Vote-By-Mail Could Boost Election Turnout
Voter turnout in Hawaii was dead last among states in the last presidential election.
If representative democracy works best when we participate in the evaluation and election of our representatives, then we have a serious problem in Hawaii.
Voter turnout in the Aloha State was dead last among the states in the most recent presidential elections, according to analysis of U.S. Elections Project data by Nonprofit VOTE, only 43 percent of Hawaii’s eligible voting population voted in the 2016 election. About 55 percent of registered voters cast a ballot.
Reasons for such low participation in Hawaii may include voters’ unawareness of or disinterest in the issues, a relative lack of political competition, Native Hawaiian objection to participation in a U.S. election, complacency with the status quo— even schedule conflicts or transportation challenges.
One approach to improving voter turnout in Hawaii is to make an effort to address voter cynicism and apathy. That can be done by providing resources and events to inform voters about the election process and how to participate in our democracy, about candidates’ positions on the issues and who is funding their campaigns, and about what constitutes good government and how important it is.
Here, we’ll focus on a second, complementary approach that’s manifest in legislative efforts to increase voter turnout by simply making the process of both voting and voter registration more convenient and efficient.
Presumably one of the surest ways to increase voter participation would be to allow voting from now ubiquitous devices such as mobile phones, tablets, or laptops. But even though online voting has been implemented in U.S. municipal elections and in limited form by over 30 states, it is generally considered insufficiently secure or private for our national elections.
Meanwhile, the next best thing may be to expand vote by mail. Many studies find that universal vote by mail increases voter turnout—some were recently reviewed by the U.S. Government Accountability Office (Elections: Issues Related to Registering Voters and Administering Elections, June 2016).
Since more than 53 percent of those who voted in Hawaii’s 2014 and 2016 elections did so via absentee ballot, with more votes cast before election day than on election day in 2016, we’re already very familiar with the logistic efficiencies of voting by mail.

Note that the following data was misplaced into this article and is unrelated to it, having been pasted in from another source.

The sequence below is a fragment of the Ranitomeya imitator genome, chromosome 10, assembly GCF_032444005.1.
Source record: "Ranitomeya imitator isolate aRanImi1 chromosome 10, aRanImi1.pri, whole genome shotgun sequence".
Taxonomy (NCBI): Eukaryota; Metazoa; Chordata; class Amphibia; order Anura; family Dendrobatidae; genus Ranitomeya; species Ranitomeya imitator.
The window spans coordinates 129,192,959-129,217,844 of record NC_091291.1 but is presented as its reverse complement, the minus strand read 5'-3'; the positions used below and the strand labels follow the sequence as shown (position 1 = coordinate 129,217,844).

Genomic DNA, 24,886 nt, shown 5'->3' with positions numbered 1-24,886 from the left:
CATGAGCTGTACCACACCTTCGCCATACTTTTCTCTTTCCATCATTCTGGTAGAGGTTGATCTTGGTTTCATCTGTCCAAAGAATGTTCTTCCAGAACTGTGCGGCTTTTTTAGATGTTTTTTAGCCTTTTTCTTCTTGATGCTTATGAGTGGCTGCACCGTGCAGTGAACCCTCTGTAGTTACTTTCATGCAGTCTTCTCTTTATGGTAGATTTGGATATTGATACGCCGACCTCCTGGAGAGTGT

In a state where voting by mail has been permitted since 2003 for any federal, state, or county election held other than on the date of a regularly scheduled primary or general election (Hawaii Revised Statutes Sect. 11-91.5), expansion of voting by mail to all registered voters for all our elections would seem to be a natural further development.
House Bill 1401 and Senate Bill 334 establish vote by mail for all elections statewide, beginning with the 2020 primary election.
Some voter service centers would remain open on election day to receive hand-delivered ballots, facilitate same day registration and voting, accommodate voters with special needs, and provide other election services.
With voting by mail, security issues would be largely restricted to individual ballots, and could be minimized by signature checks. A voter could check to confirm receipt of his or her ballot, and a paper trail could be maintained in case of a recount.
Voter Registration Updates
In an age when nearly all of us communicate, make purchases, and bank online, it makes sense to update the processes associated with our elections. As traditional voter registration methods and deadlines have come to seem increasingly dated and arbitrary given developments in technology, Hawaii has been making improvements.
In 2012 we adopted voter registration online, and this was first implemented in 2016. In 2014 Hawaii adopted late voter registration (also known as same-day voter registration or Election Day registration), which will be fully implemented at precinct polling places in 2018.
Automatic voter registration, which would proactively associate eligible voters’ registration with their application for or renewal of a driver’s license or state identification card, would also help improve voter participation.
According to Nonprofit VOTE, automatic voter registration states have consistently realized voter turnouts an average of 7 percent to 13 percent higher than other states. Though implementation of automatic voter registration appears to have stalled at the Legislature again this year, resolutions proposing a task force to study it (SCR 108, HCR 116, HR 70) are progressing, and would benefit from community support.
In 2017, Common Cause Hawaii—a non-partisan grassroots organization committed to an open and accountable government that serves the public interest—is among those supporting both the vote-by- mail bill (HB 1401 HD1 and SB 334 SD2) and the automatic voter registration task force resolution (SCR 108 SD1, HCR 116 HD1, HR 70 HD1). Those measures appear to be among the most promising ways to help improve voter participation in Hawaii this year.
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